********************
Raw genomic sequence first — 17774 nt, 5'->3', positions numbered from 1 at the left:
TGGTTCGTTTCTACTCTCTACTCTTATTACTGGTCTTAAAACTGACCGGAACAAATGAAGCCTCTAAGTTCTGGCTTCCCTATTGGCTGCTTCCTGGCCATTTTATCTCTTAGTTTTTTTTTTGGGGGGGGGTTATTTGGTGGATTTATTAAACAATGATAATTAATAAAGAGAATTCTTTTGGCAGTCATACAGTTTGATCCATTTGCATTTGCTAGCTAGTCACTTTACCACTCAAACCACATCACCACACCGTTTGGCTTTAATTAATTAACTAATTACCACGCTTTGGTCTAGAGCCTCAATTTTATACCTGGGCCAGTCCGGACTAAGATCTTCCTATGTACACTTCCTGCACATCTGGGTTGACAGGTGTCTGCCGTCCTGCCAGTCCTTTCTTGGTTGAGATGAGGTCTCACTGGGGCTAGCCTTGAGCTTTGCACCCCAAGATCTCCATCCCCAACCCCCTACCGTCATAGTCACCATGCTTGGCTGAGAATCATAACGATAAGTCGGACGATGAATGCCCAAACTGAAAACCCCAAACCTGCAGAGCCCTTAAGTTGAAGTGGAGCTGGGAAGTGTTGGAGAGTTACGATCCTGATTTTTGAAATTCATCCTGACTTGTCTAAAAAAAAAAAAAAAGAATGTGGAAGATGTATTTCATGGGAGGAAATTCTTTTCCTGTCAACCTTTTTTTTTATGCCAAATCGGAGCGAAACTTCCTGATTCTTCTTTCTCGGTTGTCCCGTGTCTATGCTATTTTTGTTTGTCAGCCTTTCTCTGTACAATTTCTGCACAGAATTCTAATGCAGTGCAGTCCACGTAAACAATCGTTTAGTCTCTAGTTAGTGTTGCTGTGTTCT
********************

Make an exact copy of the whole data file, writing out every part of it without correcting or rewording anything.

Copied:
Raw genomic sequence first — 17774 nt, 5'->3', positions numbered from 1 at the left:
TGGTTCGTTTCTACTCTCTACTCTTATTACTGGTCTTAAAACTGACCGGAACAAATGAAGCCTCTAAGTTCTGGCTTCCCTATTGGCTGCTTCCTGGCCATTTTATCTCTTAGTTTTTTTTTTGGGGGGGGGTTATTTGGTGGATTTATTAAACAATGATAATTAATAAAGAGAATTCTTTTGGCAGTCATACAGTTTGATCCATTTGCATTTGCTAGCTAGTCACTTTACCACTCAAACCACATCACCACACCGTTTGGCTTTAATTAATTAACTAATTACCACGCTTTGGTCTAGAGCCTCAATTTTATACCTGGGCCAGTCCGGACTAAGATCTTCCTATGTACACTTCCTGCACATCTGGGTTGACAGGTGTCTGCCGTCCTGCCAGTCCTTTCTTGGTTGAGATGAGGTCTCACTGGGGCTAGCCTTGAGCTTTGCACCCCAAGATCTCCATCCCCAACCCCCTACCGTCATAGTCACCATGCTTGGCTGAGAATCATAACGATAAGTCGGACGATGAATGCCCAAACTGAAAACCCCAAACCTGCAGAGCCCTTAAGTTGAAGTGGAGCTGGGAAGTGTTGGAGAGTTACGATCCTGATTTTTGAAATTCATCCTGACTTGTCTAAAAAAAAAAAAAAAGAATGTGGAAGATGTATTTCATGGGAGGAAATTCTTTTCCTGTCAACCTTTTTTTTTATGCCAAATCGGAGCGAAACTTCCTGATTCTTCTTTCTCGGTTGTCCCGTGTCTATGCTATTTTTGTTTGTCAGCCTTTCTCTGTACAATTTCTGCACAGAATTCTAATGCAGTGCAGTCCACGTAAACAATCGTTTAGTCTCTAGTTAGTGTTGCTGTGTTCT